Low-impact activities

It may be recommended to choose low-impact activities such as swimming, aqua aerobics, and cycling. These put less pressure on the knees and hips joints than high-impact activities, such as running and jumping, which can exacerbate the symptoms of OS and SBCs and lead to further joint damage over time.

Weight management

Maintaining a healthy weight reduces excess stress on the joints and may reduce the rate of cartilage loss.

Quit smoking

As this is a risk factor for the development of osteoarthritis, quitting smoking and avoiding secondhand smoke may reduce the symptoms of SBCs and OA.

Ultrasound therapy

At least one study suggests that delivering localized ultrasonic therapy to cartilage and subchondral bone may help treat OA. However, much more research is needed in this area.

Physical therapy

According to the American Academy of Family Physicians, mild degenerative joint disease, of which SBCs may be a feature, can be treated with physical therapy.

If present, symptoms of SBCs can include:

  • discomfort
  • pain
  • lack of flexibility in the joint
  • swelling or bulging around the joint

There are only a few symptoms associated with SBCs, as they are typically considered to be a symptom of OA, particularly progressive OA.

SBCs are considered a symptom of OA or other joint conditions. They may resolve on their own or persist long-term. SBCs may cause pain and contribute to disease progression.

The best way to treat these cysts is to manage the symptoms of OA and other joint conditions.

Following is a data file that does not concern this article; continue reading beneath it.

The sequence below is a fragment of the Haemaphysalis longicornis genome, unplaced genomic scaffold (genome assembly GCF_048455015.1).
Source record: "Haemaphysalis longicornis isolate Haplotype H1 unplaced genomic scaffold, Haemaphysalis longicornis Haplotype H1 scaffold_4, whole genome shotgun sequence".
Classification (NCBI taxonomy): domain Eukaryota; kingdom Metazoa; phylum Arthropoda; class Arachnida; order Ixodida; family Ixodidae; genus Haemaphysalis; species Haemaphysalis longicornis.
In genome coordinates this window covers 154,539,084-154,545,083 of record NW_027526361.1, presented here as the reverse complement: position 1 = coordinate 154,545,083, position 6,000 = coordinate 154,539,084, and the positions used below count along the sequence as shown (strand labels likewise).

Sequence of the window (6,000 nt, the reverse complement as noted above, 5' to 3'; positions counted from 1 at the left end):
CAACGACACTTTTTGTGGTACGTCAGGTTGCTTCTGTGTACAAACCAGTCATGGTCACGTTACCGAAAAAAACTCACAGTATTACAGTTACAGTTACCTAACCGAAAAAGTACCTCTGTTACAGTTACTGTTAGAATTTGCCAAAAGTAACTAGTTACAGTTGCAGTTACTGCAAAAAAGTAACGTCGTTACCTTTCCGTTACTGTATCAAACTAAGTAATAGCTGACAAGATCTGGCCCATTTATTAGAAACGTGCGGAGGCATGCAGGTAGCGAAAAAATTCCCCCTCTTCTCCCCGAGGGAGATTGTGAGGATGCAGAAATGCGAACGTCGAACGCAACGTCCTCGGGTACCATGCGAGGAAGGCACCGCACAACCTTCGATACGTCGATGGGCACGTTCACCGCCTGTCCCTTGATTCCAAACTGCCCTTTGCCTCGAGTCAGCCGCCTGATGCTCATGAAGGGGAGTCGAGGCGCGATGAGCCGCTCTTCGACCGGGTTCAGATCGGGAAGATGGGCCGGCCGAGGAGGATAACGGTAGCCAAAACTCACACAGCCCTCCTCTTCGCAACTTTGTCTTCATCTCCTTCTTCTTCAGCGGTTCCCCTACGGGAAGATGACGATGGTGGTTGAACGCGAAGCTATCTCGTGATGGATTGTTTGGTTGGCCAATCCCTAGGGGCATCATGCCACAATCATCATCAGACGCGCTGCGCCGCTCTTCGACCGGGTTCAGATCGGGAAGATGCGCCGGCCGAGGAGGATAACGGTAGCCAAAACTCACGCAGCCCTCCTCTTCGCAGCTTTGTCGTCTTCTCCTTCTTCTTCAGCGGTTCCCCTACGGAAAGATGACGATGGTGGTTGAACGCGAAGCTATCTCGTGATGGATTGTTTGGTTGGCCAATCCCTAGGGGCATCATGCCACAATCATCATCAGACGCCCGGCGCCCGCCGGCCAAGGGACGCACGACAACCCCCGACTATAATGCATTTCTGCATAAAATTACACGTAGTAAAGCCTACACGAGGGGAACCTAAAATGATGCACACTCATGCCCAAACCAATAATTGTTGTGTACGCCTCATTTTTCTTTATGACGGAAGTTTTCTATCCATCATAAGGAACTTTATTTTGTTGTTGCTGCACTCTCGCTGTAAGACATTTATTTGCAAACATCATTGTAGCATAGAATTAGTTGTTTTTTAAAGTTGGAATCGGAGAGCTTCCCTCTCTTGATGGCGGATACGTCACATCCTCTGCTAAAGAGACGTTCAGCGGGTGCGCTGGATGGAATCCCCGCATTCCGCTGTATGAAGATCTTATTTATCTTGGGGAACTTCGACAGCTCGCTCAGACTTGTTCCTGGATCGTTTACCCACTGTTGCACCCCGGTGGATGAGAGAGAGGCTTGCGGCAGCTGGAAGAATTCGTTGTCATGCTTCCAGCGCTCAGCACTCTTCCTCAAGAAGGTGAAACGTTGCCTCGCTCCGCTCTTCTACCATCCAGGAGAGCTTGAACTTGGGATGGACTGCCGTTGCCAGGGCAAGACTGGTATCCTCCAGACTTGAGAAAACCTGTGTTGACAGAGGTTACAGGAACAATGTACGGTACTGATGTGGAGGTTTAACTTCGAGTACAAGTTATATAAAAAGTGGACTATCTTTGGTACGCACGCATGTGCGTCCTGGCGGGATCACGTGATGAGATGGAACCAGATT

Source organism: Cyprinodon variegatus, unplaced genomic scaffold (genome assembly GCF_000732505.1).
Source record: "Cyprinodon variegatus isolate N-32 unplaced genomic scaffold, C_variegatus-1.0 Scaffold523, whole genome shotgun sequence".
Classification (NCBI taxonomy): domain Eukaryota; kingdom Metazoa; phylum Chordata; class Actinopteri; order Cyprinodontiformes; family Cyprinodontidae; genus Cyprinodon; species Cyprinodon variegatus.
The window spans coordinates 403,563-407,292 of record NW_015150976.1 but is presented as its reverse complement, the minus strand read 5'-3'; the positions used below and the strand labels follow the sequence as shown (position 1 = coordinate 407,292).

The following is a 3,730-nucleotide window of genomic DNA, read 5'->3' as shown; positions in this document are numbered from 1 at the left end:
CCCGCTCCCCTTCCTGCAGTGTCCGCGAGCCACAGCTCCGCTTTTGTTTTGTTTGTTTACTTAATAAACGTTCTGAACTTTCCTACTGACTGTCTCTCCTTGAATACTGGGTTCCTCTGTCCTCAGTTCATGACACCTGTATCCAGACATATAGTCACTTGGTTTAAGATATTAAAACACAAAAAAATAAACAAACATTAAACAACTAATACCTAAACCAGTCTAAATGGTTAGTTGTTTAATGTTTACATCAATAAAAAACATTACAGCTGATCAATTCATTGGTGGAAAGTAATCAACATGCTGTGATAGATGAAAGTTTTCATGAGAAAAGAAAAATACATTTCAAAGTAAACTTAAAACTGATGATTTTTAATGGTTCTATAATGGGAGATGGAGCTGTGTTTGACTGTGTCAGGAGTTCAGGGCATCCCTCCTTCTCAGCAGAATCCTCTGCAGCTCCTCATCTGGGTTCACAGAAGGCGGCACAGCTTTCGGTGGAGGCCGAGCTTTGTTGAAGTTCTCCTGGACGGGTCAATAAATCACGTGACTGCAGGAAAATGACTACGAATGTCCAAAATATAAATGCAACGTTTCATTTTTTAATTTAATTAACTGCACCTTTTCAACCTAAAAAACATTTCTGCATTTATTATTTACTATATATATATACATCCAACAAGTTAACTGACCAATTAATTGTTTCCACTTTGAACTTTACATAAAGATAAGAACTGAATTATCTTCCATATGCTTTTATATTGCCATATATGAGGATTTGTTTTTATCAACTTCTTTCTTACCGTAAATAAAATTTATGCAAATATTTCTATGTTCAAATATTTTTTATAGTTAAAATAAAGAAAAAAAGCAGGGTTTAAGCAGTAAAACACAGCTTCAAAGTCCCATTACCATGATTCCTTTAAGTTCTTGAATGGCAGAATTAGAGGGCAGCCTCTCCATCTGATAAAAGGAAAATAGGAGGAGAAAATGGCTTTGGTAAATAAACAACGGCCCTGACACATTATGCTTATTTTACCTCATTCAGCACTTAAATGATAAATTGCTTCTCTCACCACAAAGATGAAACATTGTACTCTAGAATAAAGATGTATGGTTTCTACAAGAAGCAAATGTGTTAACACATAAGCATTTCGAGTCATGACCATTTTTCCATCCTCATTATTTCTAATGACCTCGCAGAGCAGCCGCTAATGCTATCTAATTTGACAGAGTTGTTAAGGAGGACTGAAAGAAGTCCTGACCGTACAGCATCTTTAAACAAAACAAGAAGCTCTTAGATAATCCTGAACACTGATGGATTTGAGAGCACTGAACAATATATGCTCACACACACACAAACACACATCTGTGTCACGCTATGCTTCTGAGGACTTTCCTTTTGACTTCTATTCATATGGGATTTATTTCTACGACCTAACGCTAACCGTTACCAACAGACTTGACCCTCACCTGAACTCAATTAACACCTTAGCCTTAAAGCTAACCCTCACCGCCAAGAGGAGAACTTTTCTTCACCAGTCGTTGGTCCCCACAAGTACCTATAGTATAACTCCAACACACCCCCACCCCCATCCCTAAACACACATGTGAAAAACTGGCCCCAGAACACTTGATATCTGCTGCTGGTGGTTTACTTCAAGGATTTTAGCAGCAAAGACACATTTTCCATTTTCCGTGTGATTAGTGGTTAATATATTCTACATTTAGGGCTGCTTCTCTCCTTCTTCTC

Subchondral Bone Cysts in People With Osteoporosis

A subchondral bone cyst (SBC) is a fluid-filled sac that forms in the bone just beneath the cartilage of a joint such as the hip, knee, or shoulder. They can develop in people with osteoarthritis and are usually not treated.

How Osteoarthritis Progresses

Osteoarthritis is caused by the breakdown of cartilage in the joints. Cartilage serves as a cushion between joint bones, allowing them to glide over each other and absorb the shock from physical movements.

Osteoarthritis typically develops in stages:

  1. At the onset of disease, the space between the joint bones will begin to narrow due to cartilage degeneration.
  2. As the joint tries to repair itself, the remodeling of bone can often be haphazard and lead to the formation of bone spurs (osteophytes) and the development of subchondral sclerosis (the stiffening of the joint due to increased bone mass).
  3. As cartilage loss continues, SBCs may begin to form.
  4. The increasing depletion of cartilage will eventually cause bone to rub against bone, triggering pain and the loss of mobility.

Causes and Symptoms

Subchondral bone is the layer of bone just below the cartilage. With osteoarthritis, the blood supply to these areas is typically increased as the body tries to repair the joint damage. Damage to the subchondral bone and overlying cartilage are key factors, but exactly how SBCs form remains unknown.

Together with bones spurs and increased bone mass, the formation of SBCs can further complicate the symptoms of osteoarthritis. From a symptomatic standpoint, SBCs are not all that distinctive and may cause mild to moderate pain and/or affect joint flexibility.

Not all people with osteoarthritis will develop SBC, and it is not even entirely clear why some people develop the condition and others don’t.

Diagnosis

SBCs are diagnosed with an X-ray. hey will appear as hollowed-out areas in the subchondral bone but are often poorly defined and difficult to spot. They will appear as hollowed-out areas in the subchondral bone but are often poorly defined and difficult to spot. In such cases, a magnetic resonance imaging (MRI) scan may be ordered to provide the doctor a more three-dimensional view.

This, along with a review of the person’s symptoms and risk factors, is usually enough to confirm the diagnosis.

The risk factors for SBC include:

  • Obesity
  • Smoking
  • Abnormal joint alignment
  • Abnormal joint shape
  • Prior joint injury